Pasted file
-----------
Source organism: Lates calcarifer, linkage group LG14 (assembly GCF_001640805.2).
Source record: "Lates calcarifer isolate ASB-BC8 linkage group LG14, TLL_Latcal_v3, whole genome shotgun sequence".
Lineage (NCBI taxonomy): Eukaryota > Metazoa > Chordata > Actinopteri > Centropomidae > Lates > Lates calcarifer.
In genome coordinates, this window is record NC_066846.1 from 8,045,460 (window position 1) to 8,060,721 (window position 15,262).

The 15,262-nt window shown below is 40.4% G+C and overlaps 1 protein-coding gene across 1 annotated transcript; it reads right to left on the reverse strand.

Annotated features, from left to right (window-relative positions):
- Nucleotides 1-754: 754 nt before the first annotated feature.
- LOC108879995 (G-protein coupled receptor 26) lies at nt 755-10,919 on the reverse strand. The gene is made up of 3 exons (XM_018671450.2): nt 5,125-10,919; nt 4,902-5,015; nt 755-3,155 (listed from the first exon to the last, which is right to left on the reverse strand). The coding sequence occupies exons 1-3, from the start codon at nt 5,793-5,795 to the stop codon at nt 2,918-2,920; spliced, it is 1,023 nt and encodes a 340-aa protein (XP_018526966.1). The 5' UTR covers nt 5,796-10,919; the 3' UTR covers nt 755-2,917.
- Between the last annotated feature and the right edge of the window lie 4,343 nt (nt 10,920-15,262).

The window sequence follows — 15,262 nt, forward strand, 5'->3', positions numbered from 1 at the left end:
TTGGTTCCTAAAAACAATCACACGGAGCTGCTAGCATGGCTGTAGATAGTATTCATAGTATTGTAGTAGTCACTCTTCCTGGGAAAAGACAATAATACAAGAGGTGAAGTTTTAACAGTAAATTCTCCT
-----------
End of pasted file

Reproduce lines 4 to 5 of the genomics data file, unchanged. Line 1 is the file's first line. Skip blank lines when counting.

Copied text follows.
In genome coordinates, this window is record NC_066846.1 from 8,045,460 (window position 1) to 8,060,721 (window position 15,262).

The 15,262-nt window shown below is 40.4% G+C and overlaps 1 protein-coding gene across 1 annotated transcript; it reads right to left on the reverse strand.